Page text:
Many of your pieces are concerned with race and identity and confront those issues through technology. In your 2001 piece “Blackness for Sale” you were asked to remove the auction from eBay because of its inappropriateness. Thinking about growth of identity and social networks on the internet over the last decade, do you feel that it is important for artists to continue to make political work that engages the internet and other new media?
While our early sound art works like Sexmachines, Automatic, or the Uli Suite were not about race/identity, certainly many of the early Internet works were. We would say that race itself is a technology, and so making work that looks at how issues of race or identity play out online is a way to highlight this fact. The Internet is by nature a contested space, so any work that engages with this terrain is of course political. Many of the questions we started asking in the late 90s around narrative structures, technology, and identity seem to remain relevant today, although the ways in which we engage with the networks seem significantly different. When we made “Blackness for Sale” and other “net.art” over a decade ago, many people saw the web as a place to try on masks and to play with other identities. Today, through social networking sites, people are flooding the web with personal info and living with what might be best described as a bloated databody. So we do find that social interactions on the web create a territory for which commentary is as necessary and as fruitful today as it has ever been.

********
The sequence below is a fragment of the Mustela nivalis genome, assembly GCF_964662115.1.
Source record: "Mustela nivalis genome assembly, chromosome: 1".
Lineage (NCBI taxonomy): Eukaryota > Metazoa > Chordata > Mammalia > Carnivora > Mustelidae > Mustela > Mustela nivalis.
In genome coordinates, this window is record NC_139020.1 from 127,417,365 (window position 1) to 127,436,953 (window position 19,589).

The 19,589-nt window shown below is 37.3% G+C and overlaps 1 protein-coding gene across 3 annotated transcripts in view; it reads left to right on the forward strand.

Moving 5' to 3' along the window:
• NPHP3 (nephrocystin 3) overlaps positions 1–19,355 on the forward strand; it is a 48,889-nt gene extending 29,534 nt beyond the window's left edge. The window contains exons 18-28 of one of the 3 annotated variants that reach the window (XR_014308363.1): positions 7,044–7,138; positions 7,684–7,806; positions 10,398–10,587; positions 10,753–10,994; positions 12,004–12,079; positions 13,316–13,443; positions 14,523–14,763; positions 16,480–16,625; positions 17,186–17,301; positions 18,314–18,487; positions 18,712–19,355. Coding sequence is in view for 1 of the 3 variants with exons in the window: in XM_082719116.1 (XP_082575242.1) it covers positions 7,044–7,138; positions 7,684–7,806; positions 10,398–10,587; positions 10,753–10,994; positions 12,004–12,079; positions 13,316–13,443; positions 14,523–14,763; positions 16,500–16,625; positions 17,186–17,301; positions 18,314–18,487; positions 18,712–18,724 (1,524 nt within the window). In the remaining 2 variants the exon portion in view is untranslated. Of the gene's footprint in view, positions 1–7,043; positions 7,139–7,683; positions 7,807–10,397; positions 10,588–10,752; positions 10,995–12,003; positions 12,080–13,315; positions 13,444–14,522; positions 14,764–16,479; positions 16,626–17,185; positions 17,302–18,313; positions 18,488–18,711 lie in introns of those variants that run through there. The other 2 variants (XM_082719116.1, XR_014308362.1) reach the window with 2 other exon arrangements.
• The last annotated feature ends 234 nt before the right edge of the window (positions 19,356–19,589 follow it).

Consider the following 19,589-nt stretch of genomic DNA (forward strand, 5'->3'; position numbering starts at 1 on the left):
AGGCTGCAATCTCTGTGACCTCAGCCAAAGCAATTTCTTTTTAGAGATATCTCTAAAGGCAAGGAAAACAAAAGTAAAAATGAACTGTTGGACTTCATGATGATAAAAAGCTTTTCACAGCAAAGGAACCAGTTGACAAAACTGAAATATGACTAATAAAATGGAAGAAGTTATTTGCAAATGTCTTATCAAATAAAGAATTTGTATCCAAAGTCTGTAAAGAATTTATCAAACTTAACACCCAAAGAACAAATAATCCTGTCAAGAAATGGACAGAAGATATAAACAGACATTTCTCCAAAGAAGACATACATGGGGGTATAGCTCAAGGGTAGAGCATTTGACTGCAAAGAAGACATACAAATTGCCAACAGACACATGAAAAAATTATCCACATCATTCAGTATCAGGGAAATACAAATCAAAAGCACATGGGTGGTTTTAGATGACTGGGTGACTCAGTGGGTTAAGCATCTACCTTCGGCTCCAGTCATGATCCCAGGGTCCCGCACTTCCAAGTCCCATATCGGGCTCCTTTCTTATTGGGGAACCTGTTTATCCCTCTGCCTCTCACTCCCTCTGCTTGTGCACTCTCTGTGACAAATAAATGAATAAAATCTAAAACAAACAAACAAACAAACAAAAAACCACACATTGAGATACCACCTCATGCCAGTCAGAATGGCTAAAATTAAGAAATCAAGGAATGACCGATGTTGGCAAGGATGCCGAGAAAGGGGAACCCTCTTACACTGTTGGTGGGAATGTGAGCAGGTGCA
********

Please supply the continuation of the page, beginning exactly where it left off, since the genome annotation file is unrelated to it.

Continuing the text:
Your collaborative projects frequently mine narratives and characters from history and transform them using sound, performance, and new technologies. In your recent piece “Four Electric Ghosts: an pera-masquerade” you even blend a 1954 novel by Amos Tutuola with Pac Man. What do you find inspiring about mixing what might seem like disparate pieces of culture and history together? And do you feel that engaging history with new technology through your art helps the public gain a new understanding of their own position in culture?
Our work is not so much about new technologies as it is about finding personal ways to examine persistent questions in our culture, and then making that process accessible. We do strive to make work that invites audiences to reconsider their / our positions in culture. Many of our projects combine elements from two “root texts” and we’ve sometimes referred to the idea of mixing with two turntables when working with the two sources. When we engage the video game as an element in our work, it is because narratives in that medium resonate with us, not just the technology. For example, when we started workshopping Four Electric Ghosts, our second opera-masquerade, we were moving away from the online work. We wanted to reimagine “downtown New York opera” and to create a piece that responded to intersections in some old texts that we found particularly compelling. As we were looking for a place to develop these ideas, our friend, composer and, computer music pioneer Paul Lansky introduced us to Toni Morrison, and we were thrilled when she invited us to come work on our project there in her Atelier program at Princeton.